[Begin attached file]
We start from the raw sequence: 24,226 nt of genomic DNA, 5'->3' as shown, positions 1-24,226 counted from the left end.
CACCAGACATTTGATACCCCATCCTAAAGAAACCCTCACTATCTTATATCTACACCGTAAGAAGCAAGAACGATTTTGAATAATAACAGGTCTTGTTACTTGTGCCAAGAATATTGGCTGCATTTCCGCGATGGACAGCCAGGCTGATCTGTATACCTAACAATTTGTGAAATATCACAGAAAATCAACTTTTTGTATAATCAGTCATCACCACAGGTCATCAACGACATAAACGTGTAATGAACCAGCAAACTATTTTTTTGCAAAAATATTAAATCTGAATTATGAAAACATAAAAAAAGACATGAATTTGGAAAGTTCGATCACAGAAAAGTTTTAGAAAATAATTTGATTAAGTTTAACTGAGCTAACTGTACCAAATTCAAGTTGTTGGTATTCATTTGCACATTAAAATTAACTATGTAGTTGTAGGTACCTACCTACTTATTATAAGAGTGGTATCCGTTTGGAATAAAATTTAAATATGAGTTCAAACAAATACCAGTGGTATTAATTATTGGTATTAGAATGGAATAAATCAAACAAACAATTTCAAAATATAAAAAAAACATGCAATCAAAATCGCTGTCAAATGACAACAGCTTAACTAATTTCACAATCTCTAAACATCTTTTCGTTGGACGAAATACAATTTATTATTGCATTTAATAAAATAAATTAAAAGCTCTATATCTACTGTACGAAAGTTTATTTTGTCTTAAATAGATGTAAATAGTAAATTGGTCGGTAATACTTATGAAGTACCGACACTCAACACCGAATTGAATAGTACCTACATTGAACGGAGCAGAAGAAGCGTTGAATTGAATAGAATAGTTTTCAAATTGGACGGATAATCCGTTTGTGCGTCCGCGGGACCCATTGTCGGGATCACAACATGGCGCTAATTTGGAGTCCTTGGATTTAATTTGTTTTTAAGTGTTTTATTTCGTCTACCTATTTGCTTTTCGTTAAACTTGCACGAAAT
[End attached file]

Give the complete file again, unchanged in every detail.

We start from the raw sequence: 24,226 nt of genomic DNA, 5'->3' as shown, positions 1-24,226 counted from the left end.
CACCAGACATTTGATACCCCATCCTAAAGAAACCCTCACTATCTTATATCTACACCGTAAGAAGCAAGAACGATTTTGAATAATAACAGGTCTTGTTACTTGTGCCAAGAATATTGGCTGCATTTCCGCGATGGACAGCCAGGCTGATCTGTATACCTAACAATTTGTGAAATATCACAGAAAATCAACTTTTTGTATAATCAGTCATCACCACAGGTCATCAACGACATAAACGTGTAATGAACCAGCAAACTATTTTTTTGCAAAAATATTAAATCTGAATTATGAAAACATAAAAAAAGACATGAATTTGGAAAGTTCGATCACAGAAAAGTTTTAGAAAATAATTTGATTAAGTTTAACTGAGCTAACTGTACCAAATTCAAGTTGTTGGTATTCATTTGCACATTAAAATTAACTATGTAGTTGTAGGTACCTACCTACTTATTATAAGAGTGGTATCCGTTTGGAATAAAATTTAAATATGAGTTCAAACAAATACCAGTGGTATTAATTATTGGTATTAGAATGGAATAAATCAAACAAACAATTTCAAAATATAAAAAAAACATGCAATCAAAATCGCTGTCAAATGACAACAGCTTAACTAATTTCACAATCTCTAAACATCTTTTCGTTGGACGAAATACAATTTATTATTGCATTTAATAAAATAAATTAAAAGCTCTATATCTACTGTACGAAAGTTTATTTTGTCTTAAATAGATGTAAATAGTAAATTGGTCGGTAATACTTATGAAGTACCGACACTCAACACCGAATTGAATAGTACCTACATTGAACGGAGCAGAAGAAGCGTTGAATTGAATAGAATAGTTTTCAAATTGGACGGATAATCCGTTTGTGCGTCCGCGGGACCCATTGTCGGGATCACAACATGGCGCTAATTTGGAGTCCTTGGATTTAATTTGTTTTTAAGTGTTTTATTTCGTCTACCTATTTGCTTTTCGTTAAACTTGCACGAAAT